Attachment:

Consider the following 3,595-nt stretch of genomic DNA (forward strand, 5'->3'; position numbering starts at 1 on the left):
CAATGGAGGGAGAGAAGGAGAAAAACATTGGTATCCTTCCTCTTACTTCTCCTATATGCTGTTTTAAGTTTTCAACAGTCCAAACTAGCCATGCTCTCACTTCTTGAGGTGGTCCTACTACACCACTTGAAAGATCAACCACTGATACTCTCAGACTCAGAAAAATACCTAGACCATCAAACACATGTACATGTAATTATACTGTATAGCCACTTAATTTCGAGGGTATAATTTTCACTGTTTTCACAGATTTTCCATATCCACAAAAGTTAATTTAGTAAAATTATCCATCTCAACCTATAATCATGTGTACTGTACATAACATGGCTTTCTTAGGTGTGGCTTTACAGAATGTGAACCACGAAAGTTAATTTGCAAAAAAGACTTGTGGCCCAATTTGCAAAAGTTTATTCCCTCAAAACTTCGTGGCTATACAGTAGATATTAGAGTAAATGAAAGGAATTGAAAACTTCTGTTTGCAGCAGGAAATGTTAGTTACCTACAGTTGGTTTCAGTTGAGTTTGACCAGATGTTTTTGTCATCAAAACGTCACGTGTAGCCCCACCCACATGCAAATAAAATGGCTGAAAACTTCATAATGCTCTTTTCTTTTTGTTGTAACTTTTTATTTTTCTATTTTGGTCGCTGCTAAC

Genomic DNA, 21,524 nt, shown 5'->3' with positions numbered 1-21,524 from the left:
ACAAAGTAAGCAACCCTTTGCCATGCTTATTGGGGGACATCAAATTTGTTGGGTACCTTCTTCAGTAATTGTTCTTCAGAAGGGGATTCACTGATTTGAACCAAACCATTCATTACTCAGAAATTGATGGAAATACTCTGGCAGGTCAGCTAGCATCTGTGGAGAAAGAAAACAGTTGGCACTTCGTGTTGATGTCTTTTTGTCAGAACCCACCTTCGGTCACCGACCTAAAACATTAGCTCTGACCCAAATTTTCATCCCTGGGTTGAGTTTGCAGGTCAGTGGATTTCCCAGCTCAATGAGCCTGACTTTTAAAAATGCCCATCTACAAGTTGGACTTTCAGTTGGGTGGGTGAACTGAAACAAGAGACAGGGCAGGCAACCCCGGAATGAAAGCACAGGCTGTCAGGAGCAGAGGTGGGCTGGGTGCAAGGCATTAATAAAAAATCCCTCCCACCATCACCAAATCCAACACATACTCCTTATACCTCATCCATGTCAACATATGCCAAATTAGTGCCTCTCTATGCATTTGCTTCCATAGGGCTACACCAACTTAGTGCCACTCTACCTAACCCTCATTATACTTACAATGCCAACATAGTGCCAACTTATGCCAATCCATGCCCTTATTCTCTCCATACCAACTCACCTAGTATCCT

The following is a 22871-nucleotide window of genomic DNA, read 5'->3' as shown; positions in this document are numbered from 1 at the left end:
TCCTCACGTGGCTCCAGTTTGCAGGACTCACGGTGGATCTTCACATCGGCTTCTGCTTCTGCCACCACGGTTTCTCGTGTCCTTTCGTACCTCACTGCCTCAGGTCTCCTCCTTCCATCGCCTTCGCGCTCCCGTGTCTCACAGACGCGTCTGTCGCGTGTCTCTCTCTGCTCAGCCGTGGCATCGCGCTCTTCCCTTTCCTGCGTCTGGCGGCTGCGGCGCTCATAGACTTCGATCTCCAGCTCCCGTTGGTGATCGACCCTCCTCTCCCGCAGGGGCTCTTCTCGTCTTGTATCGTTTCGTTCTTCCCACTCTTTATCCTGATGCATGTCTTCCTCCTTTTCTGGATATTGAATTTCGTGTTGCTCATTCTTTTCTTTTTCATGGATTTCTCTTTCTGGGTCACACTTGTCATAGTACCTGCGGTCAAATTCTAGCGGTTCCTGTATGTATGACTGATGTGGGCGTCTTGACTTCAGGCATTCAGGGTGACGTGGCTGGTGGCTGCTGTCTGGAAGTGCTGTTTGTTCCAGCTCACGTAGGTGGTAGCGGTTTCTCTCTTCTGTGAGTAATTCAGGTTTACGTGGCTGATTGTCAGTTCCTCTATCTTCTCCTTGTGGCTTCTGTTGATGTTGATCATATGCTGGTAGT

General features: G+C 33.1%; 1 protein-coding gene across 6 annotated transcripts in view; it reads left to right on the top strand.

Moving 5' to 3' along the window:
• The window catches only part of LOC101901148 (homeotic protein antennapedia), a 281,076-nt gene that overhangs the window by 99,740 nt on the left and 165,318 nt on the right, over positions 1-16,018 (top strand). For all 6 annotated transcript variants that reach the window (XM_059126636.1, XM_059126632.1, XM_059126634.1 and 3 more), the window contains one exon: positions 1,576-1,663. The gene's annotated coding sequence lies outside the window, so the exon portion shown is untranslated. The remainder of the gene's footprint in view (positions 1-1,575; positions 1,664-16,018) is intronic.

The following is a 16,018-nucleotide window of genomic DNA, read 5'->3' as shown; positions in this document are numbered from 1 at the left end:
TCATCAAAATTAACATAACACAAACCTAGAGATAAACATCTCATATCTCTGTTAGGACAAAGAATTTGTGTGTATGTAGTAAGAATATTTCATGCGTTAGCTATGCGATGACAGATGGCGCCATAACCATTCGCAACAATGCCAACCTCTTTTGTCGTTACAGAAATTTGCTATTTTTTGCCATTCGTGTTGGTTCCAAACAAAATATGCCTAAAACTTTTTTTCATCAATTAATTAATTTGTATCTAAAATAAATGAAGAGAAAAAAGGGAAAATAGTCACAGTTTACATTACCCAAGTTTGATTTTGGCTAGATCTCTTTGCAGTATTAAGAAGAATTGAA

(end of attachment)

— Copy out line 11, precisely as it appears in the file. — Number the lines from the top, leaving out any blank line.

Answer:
TCATCAAAATTAACATAACACAAACCTAGAGATAAACATCTCATATCTCTGTTAGGACAAAGAATTTGTGTGTATGTAGTAAGAATATTTCATGCGTTAGCTATGCGATGACAGATGGCGCCATAACCATTCGCAACAATGCCAACCTCTTTTGTCGTTACAGAAATTTGCTATTTTTTGCCATTCGTGTTGGTTCCAAACAAAATATGCCTAAAACTTTTTTTCATCAATTAATTAATTTGTATCTAAAATAAATGAAGAGAAAAAAGGGAAAATAGTCACAGTTTACATTACCCAAGTTTGATTTTGGCTAGATCTCTTTGCAGTATTAAGAAGAATTGAA